Arkansas to resume executions after Supreme Court clears way: attorney general
Arkansas Attorney General Leslie Rutledge (Twitter)

Arkansas, which has not put an inmate to death in more than a decade, plans to schedule executions after the U.S. Supreme Court cleared the way on Tuesday for it to resume capital punishment, the state's attorney general said.

Arkansas has not executed an inmate since 2005 and is one of several states that have had a de facto halt on executions due to legal fights and problems in procuring lethal injection drugs after a sales ban by major pharmaceutical makers.

There are 34 men on Arkansas’s death row, prison officials said.

The Supreme Court refused to hear the appeal of nine death row inmates who challenged a state law forbidding disclosure of the companies supplying drugs used in lethal injections, Arkansas' method of capital punishment.

The state’s Supreme Court had earlier upheld the statute.

Arkansas Attorney General Leslie Rutledge said she would immediately forward the high court’s action to the state Supreme Court for certification, allowing Governor Asa Hutchinson to set execution dates. Both Rutledge and Hutchinson are Republicans.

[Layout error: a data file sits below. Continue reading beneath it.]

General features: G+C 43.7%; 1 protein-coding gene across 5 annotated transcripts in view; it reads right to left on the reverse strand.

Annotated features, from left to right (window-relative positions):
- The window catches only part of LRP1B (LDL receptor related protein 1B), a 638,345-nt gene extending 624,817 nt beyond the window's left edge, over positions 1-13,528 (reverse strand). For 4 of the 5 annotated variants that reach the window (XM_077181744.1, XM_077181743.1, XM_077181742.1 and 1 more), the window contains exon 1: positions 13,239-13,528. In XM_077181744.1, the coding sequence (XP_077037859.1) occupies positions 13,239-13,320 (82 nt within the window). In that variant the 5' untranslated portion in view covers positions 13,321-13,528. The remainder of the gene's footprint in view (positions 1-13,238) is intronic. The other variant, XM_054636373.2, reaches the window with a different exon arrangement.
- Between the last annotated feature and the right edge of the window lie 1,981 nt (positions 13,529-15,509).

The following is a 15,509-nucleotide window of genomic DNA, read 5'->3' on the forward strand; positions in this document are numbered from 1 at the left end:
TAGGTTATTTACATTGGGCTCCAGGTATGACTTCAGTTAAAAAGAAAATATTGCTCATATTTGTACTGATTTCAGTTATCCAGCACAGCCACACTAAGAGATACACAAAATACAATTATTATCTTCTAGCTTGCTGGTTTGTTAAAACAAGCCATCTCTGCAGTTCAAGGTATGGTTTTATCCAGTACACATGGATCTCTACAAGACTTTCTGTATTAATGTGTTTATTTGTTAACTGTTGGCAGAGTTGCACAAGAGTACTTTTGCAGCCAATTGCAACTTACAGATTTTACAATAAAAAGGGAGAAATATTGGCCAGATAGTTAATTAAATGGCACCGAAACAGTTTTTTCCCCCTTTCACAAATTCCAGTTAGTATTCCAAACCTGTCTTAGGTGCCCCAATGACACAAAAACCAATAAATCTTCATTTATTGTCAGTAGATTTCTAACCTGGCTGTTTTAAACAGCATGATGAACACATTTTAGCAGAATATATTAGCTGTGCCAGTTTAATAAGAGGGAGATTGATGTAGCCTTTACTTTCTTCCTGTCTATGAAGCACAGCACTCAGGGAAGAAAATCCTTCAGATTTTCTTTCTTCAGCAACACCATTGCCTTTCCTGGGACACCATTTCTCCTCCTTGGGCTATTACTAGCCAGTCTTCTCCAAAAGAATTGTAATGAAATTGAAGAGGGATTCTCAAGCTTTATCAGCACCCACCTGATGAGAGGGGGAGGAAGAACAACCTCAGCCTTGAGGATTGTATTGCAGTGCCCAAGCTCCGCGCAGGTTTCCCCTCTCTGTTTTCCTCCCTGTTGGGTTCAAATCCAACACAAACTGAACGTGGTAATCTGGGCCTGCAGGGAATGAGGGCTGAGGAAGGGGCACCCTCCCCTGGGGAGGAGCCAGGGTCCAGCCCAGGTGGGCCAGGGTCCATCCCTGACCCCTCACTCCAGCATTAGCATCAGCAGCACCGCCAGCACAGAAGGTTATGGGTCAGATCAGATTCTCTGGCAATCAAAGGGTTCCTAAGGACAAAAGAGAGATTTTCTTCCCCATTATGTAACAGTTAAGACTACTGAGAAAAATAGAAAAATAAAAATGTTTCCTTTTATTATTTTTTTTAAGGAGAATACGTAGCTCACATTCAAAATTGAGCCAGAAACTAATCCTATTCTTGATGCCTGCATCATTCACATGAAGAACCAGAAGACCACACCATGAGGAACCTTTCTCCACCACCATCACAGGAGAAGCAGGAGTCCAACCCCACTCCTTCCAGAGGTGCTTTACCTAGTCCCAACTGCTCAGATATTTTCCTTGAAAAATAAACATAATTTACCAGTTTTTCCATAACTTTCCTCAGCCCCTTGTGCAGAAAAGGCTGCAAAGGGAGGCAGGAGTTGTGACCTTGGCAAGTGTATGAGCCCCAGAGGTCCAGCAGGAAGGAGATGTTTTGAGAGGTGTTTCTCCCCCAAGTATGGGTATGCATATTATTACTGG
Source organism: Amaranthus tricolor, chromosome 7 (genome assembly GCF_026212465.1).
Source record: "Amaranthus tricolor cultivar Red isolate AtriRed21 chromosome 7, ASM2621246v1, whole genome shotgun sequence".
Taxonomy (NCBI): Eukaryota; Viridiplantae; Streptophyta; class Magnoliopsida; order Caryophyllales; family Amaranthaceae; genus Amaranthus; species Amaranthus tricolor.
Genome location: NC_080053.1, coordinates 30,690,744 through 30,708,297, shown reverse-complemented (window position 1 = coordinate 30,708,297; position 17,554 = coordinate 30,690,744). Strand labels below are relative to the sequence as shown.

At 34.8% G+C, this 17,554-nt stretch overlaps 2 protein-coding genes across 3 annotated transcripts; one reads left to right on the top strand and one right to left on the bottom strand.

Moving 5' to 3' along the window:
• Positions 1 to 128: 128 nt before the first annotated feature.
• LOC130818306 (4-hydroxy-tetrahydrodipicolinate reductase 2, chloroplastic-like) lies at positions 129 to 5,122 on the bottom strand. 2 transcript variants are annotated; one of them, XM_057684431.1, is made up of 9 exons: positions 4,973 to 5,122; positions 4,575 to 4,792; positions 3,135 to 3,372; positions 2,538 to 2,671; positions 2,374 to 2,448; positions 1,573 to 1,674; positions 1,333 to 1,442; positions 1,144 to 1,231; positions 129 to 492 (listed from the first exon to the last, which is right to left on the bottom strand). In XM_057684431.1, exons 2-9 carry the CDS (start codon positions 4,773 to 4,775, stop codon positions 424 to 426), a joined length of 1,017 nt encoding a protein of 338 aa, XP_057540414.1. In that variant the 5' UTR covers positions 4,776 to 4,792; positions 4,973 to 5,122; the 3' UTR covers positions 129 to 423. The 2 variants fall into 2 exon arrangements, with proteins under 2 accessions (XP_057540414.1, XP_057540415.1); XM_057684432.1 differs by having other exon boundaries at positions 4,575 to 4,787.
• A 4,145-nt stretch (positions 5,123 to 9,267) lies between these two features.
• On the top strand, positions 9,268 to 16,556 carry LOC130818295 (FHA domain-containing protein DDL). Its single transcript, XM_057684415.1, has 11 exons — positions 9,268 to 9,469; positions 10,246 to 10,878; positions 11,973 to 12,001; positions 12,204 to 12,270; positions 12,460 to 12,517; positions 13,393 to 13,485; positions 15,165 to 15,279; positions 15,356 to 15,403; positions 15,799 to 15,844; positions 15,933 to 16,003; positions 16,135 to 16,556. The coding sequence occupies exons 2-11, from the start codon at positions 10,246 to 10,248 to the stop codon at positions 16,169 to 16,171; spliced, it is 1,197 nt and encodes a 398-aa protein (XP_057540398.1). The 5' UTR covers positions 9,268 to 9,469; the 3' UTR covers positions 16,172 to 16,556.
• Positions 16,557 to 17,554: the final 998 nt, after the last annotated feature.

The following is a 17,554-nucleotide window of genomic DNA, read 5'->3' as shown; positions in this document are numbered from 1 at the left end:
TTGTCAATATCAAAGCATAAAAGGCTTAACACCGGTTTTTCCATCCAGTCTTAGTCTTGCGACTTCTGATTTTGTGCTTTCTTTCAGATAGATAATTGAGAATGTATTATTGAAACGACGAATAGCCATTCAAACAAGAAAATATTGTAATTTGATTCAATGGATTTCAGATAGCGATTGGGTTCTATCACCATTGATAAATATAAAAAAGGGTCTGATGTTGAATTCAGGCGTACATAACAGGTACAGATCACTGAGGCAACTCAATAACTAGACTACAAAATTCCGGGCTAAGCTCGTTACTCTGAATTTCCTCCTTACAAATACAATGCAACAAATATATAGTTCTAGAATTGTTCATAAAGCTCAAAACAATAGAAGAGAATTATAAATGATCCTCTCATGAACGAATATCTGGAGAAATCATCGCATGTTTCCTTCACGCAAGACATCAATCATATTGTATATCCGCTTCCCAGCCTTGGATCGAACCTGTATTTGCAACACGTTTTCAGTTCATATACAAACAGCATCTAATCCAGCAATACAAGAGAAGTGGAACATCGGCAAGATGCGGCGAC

"Today’s decision from the nation’s high court ends this case, which means that executions can move forward in Arkansas, and families of the victims will see justice carried out for those who committed heinous crimes against their loved ones,” Rutledge said in a statement.

The number of U.S. executions fell to a quarter-century low in 2016 as new death sentences plummeted, according to a study by the Death Penalty Information Center, a non-profit monitoring agency. [nL5N1EF6G2]

A lawyer for the Arkansas death row inmates said he was disappointed in the decision.

“We’re thinking through our options, but obviously they are not very bright," Jeff Rosenzweig of Little Rock said in an interview.

When capital punishment in Arkansas might resume was uncertain, the state’s stock of potassium chloride, one of the drugs used it used in executions, expired on Jan. 1, officials said.

(Reporting by Steve Barnes; Additional reporting by Jon Herskovitz; Editing by Lisa Von Ahn)